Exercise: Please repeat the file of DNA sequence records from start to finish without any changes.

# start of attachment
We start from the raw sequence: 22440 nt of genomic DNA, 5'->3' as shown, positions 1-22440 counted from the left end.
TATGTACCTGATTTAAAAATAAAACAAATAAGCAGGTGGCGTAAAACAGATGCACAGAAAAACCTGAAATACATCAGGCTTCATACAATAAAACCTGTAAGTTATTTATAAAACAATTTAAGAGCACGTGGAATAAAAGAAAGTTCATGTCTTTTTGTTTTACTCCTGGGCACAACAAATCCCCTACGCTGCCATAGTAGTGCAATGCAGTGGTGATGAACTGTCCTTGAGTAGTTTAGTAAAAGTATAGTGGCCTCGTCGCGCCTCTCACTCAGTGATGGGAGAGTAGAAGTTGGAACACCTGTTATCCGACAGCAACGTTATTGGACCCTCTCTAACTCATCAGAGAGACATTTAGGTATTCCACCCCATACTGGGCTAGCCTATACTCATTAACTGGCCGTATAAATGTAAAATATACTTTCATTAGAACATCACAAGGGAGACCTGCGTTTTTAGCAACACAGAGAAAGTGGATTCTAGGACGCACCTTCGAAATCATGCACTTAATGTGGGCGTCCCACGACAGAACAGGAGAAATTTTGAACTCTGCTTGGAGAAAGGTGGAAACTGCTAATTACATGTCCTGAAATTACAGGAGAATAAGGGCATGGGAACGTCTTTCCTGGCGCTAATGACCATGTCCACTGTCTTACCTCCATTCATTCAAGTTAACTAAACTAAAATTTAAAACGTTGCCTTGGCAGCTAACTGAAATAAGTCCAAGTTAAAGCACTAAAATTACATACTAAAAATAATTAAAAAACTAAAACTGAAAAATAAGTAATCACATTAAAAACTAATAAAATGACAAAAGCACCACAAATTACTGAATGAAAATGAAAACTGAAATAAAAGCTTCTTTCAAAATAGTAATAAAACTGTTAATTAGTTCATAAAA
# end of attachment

We start from the raw sequence: 22440 nt of genomic DNA, 5'->3' as shown, positions 1-22440 counted from the left end.
TATGTACCTGATTTAAAAATAAAACAAATAAGCAGGTGGCGTAAAACAGATGCACAGAAAAACCTGAAATACATCAGGCTTCATACAATAAAACCTGTAAGTTATTTATAAAACAATTTAAGAGCACGTGGAATAAAAGAAAGTTCATGTCTTTTTGTTTTACTCCTGGGCACAACAAATCCCCTACGCTGCCATAGTAGTGCAATGCAGTGGTGATGAACTGTCCTTGAGTAGTTTAGTAAAAGTATAGTGGCCTCGTCGCGCCTCTCACTCAGTGATGGGAGAGTAGAAGTTGGAACACCTGTTATCCGACAGCAACGTTATTGGACCCTCTCTAACTCATCAGAGAGACATTTAGGTATTCCACCCCATACTGGGCTAGCCTATACTCATTAACTGGCCGTATAAATGTAAAATATACTTTCATTAGAACATCACAAGGGAGACCTGCGTTTTTAGCAACACAGAGAAAGTGGATTCTAGGACGCACCTTCGAAATCATGCACTTAATGTGGGCGTCCCACGACAGAACAGGAGAAATTTTGAACTCTGCTTGGAGAAAGGTGGAAACTGCTAATTACATGTCCTGAAATTACAGGAGAATAAGGGCATGGGAACGTCTTTCCTGGCGCTAATGACCATGTCCACTGTCTTACCTCCATTCATTCAAGTTAACTAAACTAAAATTTAAAACGTTGCCTTGGCAGCTAACTGAAATAAGTCCAAGTTAAAGCACTAAAATTACATACTAAAAATAATTAAAAAACTAAAACTGAAAAATAAGTAATCACATTAAAAACTAATAAAATGACAAAAGCACCACAAATTACTGAATGAAAATGAAAACTGAAATAAAAGCTTCTTTCAAAATAGTAATAAAACTGTTAATTAGTTCATAAAA